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|USSR||Heavy Tank||Tier VI|
Heavy assault tank. Developed on the basis of the KV-1 in January 1940, with a total of 334 vehicles manufactured from 1940 through 1941. The KV-2 tanks were used in action in 1941, with most of the vehicles lost the same year.
Considered the "king of Derp" and the "ultimate Trolling tank", it shares the same chassis as the KV-1, but features an extremely large turret designed specifically for mounting the 152 mm M-10 howitzer. When stock, the KV-2 uses the 122mm U-11 howitzer, previously available on the KV-1 with a negligible RoF increase. When upgraded, the KV-2 gains the 152mm M-10 howitzer, known as the "Derpgun" or the "Trollcannon". This weapon is very powerful, but it has a very long reload time and has terrible accuracy. Nevertheless, in the hands of a skillful player, the KV-2 was, prior to the matchmaking change in 0.7.5, one of the few tier 6 tanks that could remain useful in even Tier 10 battles. Its armor remains unchanged from the KV-1, so at Tier 6, its armor is no longer the formidable barrier it was at tier 5, but it remains in-line with other Tier 6 tanks. The turret is extremely heavy, but fortunately this tank does have an engine upgrade available to help compensate.
|Guns compatible with this Turret:|
|Guns compatible with this Turret:|
Pros and Cons
- Very powerful 152mm M-10 gun, capable of damaging tier 10 tanks, and even the T95 frontally!
- Good rate of fire and penetration (for tier 6) with the 107mm ZiS-6
- Three great guns offer many choices of tactics
- Very strong mantlet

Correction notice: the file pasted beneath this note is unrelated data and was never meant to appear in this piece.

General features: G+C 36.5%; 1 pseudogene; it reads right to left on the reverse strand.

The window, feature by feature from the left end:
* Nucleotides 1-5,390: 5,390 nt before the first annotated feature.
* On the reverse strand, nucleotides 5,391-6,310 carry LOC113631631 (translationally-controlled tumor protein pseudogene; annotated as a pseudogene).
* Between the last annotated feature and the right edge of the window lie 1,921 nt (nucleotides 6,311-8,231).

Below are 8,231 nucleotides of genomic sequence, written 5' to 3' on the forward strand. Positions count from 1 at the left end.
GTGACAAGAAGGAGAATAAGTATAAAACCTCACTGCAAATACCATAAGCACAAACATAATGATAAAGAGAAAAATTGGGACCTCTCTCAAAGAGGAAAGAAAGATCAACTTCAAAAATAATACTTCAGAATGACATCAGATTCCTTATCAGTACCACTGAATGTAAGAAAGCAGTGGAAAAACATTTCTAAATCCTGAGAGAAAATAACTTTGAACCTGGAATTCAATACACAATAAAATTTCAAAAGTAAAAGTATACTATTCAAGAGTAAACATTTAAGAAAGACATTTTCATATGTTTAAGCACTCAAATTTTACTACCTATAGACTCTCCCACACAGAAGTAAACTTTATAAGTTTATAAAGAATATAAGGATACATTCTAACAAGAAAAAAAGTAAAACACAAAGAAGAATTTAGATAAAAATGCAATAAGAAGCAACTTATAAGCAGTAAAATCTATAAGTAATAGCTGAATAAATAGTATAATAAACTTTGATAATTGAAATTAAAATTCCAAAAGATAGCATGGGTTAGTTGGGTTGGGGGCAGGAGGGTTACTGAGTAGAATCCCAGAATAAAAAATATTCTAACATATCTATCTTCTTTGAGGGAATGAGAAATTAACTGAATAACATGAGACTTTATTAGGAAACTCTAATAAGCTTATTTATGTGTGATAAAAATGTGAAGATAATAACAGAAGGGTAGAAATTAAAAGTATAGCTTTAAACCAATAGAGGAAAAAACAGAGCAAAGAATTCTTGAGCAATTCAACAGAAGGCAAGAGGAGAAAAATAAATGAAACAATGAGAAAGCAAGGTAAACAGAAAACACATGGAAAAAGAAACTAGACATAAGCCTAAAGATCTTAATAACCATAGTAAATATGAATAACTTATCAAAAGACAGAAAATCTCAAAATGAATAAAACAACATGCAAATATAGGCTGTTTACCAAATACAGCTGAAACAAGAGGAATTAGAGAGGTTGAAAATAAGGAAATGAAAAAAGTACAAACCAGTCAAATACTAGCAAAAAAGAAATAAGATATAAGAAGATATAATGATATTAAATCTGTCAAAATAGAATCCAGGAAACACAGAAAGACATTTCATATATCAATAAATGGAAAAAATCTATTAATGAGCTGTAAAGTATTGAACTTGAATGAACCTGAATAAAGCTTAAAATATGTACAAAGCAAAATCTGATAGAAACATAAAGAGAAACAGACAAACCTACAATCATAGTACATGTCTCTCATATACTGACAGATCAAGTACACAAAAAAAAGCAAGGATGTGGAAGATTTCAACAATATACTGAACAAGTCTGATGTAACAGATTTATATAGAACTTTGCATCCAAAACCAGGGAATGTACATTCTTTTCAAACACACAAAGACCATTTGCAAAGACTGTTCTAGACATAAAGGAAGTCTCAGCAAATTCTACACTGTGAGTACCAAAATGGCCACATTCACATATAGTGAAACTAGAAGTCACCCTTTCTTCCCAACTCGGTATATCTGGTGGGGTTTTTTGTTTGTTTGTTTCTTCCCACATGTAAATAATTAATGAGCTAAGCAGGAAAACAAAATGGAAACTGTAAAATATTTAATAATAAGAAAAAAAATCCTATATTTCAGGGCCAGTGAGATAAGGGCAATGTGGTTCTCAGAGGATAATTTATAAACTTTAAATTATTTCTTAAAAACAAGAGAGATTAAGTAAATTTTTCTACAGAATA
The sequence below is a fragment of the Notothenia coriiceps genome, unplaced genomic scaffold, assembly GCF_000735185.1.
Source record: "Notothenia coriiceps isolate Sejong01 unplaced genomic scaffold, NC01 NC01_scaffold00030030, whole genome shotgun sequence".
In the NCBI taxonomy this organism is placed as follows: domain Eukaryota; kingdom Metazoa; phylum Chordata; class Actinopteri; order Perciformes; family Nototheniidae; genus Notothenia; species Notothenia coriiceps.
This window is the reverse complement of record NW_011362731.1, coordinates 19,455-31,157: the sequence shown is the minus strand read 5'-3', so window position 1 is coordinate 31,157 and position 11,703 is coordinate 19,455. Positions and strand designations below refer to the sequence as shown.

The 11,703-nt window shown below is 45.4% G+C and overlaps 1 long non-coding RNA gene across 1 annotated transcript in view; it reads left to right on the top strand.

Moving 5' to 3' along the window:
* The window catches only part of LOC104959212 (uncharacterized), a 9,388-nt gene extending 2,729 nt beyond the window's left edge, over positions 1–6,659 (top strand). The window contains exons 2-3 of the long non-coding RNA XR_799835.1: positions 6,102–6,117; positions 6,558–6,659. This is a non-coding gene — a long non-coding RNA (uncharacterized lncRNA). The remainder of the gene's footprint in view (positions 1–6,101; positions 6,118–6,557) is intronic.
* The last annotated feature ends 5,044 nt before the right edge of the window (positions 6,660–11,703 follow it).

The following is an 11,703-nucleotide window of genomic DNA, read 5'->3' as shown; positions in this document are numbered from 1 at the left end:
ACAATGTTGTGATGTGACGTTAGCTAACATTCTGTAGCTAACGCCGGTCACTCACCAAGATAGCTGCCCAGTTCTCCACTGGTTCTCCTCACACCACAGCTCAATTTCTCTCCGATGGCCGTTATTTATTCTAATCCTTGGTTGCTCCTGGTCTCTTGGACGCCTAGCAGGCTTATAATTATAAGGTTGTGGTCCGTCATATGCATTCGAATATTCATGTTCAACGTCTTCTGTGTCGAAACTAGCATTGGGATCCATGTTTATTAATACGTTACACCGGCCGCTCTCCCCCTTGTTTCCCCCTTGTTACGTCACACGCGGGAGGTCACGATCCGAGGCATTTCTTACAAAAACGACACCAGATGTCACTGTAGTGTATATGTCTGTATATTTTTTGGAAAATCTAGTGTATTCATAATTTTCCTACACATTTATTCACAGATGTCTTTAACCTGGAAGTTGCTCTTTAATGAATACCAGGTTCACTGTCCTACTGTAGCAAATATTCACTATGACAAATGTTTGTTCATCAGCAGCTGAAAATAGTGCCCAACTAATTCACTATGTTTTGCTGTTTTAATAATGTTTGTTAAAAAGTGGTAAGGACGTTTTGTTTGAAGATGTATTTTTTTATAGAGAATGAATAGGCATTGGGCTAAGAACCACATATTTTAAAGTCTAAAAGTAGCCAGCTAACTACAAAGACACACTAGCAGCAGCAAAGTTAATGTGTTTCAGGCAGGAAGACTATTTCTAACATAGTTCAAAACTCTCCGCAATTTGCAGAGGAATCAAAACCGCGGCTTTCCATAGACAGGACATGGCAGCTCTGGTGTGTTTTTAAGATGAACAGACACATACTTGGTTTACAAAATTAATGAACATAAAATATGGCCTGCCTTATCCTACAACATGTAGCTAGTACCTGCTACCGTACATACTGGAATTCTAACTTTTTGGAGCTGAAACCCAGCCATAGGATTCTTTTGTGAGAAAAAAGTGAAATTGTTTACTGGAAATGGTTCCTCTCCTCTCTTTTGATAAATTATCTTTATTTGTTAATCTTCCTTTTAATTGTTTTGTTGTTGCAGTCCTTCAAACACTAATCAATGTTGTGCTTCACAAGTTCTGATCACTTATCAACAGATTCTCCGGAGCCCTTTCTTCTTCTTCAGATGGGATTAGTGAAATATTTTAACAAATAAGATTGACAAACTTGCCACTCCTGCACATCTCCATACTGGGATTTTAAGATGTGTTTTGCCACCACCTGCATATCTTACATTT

- The 152 mm M-10 can one-shot tanks of tier 6 (sometimes even tier 7!) and lower (except for the TOG II*)
- Fear, some players fear the KV-2 and might even start retreating.
- Massive splash radius can damage multiple tanks at once
- Above average HE damage can cause significant module damage.
- Reputation, makes players play differently to avoid the gun pointing at them
- Low speed and maneuverability
- Large and tall silhouette
- Bad view range
- Relatively low accuracy of the 107mm gun
- Horribly low accuracy and long reload time of the 152mm gun
- Armor remains unchanged from the tier 5 KV-1
- Turret's flat surfaces are more easily penetrated than the KV-1's
- Horrifyingly slow turret traverse (one of the slowest available in game, except for Bat Chatillon 155 and SU-26)
- Turret ring and main gun is easily damaged
In the right hands, this can be a very powerful tank, capable of fighting against tier 7 tanks with proper application of its strengths and weaknesses. This tank can be used as a close range brawler using the incredibly powerful M-10 howitzer and as support tank from the second line with the powerful 107mm ZiS-6, although the T-150 is able to use the ZiS-6 to better effect. The most basic and most important lesson is: never venture alone. Stay close to your allies. You will need them to cover you while you reload. They can also pick off any light tanks that attempt to circle you. Do not judge the KV-2 by its "derp" turret, as it is an extremely dangerous tank.